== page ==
Forming and leading teams of employees can significantly boost productivity in the workplace. The key to making this work is accountability. Every member of the team must be held accountable for their role and engage fully in the project or initiative underway.
When accountability isn’t emphasised, the team “may begin to resent the low-performing employee and his or her manager,” notes Insperity, “because they have to shoulder more work to make up for their teammate’s deficiencies.” Moreover, if the problem isn’t addressed, “the team may perceive it as favouritism or weakness, which can be demotivating for everyone.”
Any incidence of “slacking off” or showing favouritism towards an under-performing employee affects the entire team and can threaten the success of a project or initiative.
How can setting concrete goals enhance accountability within the team?
Choose the right SMART goals.
Whatever the situation, employees need to clearly understand key objectives and expectations set around those objectives. A good place to start is with SMART goals—that is, goals that are Specific, Measurable, Attainable, Relevant, and Timely.
Put SMART goals into writing for both individual team members and for the entire team. This helps remove any potential ambiguity or confusion about what’s at stake, and makes it easier to measure progress towards completion of the goal.
Communicate, then communicate some more.
Letting employees know what’s expected of them is a key step in gaining accountability through goal setting. Key messages include:
- A detailed explanation of the work ahead
- Each individual’s role within the team
- Understanding what’s expected of the team as a whole
With communication, you can encourage employees “to work through challenges as a team,” notes the Flock Blog. The team leader’s job is to offer “honest feedback and support on a consistent basis,” letting the team “know you’re there if they need help.” That’s why communications around goals and performance “needs to be emphasised and omnipresent.”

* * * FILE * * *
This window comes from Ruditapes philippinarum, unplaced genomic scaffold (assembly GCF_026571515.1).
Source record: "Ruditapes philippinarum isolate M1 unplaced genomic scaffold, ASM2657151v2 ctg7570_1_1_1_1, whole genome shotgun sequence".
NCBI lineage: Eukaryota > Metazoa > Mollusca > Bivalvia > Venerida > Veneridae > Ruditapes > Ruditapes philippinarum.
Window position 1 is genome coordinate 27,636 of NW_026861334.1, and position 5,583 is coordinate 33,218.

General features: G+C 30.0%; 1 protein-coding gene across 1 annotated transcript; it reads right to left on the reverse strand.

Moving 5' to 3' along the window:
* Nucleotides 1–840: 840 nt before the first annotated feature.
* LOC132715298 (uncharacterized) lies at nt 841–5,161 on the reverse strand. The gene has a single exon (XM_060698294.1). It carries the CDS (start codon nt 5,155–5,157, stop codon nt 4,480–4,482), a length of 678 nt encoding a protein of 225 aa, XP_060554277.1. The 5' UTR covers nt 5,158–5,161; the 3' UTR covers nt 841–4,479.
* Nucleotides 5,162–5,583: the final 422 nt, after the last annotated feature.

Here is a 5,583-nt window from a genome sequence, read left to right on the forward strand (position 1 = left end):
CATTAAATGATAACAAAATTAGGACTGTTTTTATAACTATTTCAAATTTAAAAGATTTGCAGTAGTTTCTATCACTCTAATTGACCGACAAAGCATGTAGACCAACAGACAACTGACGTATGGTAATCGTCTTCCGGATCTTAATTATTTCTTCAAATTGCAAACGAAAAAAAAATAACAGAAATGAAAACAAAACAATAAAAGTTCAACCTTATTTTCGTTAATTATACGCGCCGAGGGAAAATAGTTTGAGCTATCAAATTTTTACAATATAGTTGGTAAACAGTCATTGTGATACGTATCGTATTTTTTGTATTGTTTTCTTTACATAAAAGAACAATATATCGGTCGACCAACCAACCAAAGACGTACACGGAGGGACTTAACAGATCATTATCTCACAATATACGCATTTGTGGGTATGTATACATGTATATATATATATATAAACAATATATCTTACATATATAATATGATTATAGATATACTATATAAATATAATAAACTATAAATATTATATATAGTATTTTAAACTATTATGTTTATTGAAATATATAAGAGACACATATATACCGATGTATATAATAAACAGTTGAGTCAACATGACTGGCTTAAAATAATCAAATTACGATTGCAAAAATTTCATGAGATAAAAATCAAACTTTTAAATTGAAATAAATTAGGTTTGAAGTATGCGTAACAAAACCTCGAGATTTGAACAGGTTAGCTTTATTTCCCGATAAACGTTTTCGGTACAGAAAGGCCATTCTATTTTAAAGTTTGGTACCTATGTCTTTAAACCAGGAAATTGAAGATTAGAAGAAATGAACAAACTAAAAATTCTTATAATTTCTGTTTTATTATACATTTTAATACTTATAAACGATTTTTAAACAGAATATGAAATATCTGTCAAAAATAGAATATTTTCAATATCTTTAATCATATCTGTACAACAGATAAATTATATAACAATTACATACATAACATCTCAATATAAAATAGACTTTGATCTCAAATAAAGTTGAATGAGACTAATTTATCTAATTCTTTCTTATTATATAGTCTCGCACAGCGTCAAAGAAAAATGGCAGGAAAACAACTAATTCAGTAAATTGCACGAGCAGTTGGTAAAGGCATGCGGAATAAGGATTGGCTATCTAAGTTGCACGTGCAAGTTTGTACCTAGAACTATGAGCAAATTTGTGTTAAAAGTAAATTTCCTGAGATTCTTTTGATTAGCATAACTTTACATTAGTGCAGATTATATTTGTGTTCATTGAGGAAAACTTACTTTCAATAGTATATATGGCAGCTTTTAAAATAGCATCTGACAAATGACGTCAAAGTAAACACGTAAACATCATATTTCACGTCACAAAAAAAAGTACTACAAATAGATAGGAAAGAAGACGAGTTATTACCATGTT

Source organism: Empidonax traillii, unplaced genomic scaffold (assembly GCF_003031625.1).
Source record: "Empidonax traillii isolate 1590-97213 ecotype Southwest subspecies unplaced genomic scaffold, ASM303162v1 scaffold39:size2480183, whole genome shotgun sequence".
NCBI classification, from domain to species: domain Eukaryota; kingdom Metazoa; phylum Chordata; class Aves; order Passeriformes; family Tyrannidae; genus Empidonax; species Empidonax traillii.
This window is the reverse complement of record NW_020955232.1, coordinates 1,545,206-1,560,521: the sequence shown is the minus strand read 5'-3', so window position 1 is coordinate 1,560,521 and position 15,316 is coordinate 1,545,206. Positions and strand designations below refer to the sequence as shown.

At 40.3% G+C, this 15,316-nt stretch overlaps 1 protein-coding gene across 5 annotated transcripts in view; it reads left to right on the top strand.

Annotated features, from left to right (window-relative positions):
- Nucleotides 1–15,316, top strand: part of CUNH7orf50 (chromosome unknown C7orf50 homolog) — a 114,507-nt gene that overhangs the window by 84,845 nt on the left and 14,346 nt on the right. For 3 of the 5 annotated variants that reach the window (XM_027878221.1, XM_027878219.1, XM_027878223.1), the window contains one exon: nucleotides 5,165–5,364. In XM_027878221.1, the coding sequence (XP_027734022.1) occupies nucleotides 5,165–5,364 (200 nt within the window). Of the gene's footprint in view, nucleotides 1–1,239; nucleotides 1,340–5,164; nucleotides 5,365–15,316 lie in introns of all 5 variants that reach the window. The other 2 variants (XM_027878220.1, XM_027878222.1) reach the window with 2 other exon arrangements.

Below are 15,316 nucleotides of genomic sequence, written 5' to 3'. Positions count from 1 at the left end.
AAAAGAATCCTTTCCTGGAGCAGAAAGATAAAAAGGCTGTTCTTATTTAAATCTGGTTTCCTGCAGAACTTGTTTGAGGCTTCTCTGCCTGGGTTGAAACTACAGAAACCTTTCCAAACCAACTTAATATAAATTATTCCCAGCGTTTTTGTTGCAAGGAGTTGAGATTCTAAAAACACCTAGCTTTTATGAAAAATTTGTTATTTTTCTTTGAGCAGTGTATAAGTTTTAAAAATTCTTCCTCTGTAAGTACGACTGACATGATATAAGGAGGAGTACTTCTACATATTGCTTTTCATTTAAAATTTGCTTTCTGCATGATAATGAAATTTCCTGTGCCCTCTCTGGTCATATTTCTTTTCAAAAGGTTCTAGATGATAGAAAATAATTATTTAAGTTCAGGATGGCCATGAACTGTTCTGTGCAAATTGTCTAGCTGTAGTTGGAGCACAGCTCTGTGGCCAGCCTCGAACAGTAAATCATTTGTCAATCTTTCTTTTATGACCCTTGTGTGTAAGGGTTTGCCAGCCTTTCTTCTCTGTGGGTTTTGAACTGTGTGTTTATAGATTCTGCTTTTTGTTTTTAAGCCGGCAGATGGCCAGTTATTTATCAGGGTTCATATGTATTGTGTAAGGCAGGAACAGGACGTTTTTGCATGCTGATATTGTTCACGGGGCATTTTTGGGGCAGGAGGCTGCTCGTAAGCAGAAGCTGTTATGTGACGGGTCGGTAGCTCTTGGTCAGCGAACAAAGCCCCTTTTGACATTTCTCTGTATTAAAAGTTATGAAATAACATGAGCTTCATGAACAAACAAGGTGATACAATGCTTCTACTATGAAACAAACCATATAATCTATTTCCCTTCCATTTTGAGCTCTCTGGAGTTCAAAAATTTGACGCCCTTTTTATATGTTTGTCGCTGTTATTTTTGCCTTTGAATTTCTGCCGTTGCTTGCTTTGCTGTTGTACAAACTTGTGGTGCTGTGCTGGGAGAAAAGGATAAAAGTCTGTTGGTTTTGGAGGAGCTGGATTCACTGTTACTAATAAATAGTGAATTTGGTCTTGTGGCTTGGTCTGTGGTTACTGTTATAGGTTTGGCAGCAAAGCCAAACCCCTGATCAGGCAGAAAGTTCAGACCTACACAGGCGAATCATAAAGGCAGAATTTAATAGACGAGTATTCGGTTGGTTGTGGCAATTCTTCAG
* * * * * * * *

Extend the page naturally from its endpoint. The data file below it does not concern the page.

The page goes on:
Schedule ongoing strategy meetings.
As noted, SMART goals must be measured. Holding regularly scheduled meetings to determine progress towards a specific goal can contribute to productivity. As part of the meetings, conversation should center around “what it’s going to take to make sure each team member is pulling his weight,” notes the computer software firm Keap, “and what measures will be taken to ensure certain people are being held responsible for keeping the momentum going.”
Of course, these conversations should focus on the positive (such as detailing progress made to date and achieving pre-set milestones). Discussions around accountability are generally most productive when the tone is upbeat, supportive, and pointed towards the future. Finger-pointing and singling people out for blame isn’t effective for motivating the team.
Address situations where team members fall short of their goals.
It’s not a conversation anyone wants to have, but when a team or individual team members fall short of the goal, it’s a conversation that has to take place. Just remember that when talking about missed targets and goals, “generalities won’t work.” You must offer specific examples of where an employee falls short, so there’s no confusion about how to improve performance towards achieving that goal.
The best way to ensure that team members reach their goals is through proactively determining exactly what goals to aim for and how to get there. In this way, every member of the team “should feel a sense of ownership for their workplace results and what it takes to achieve those results.”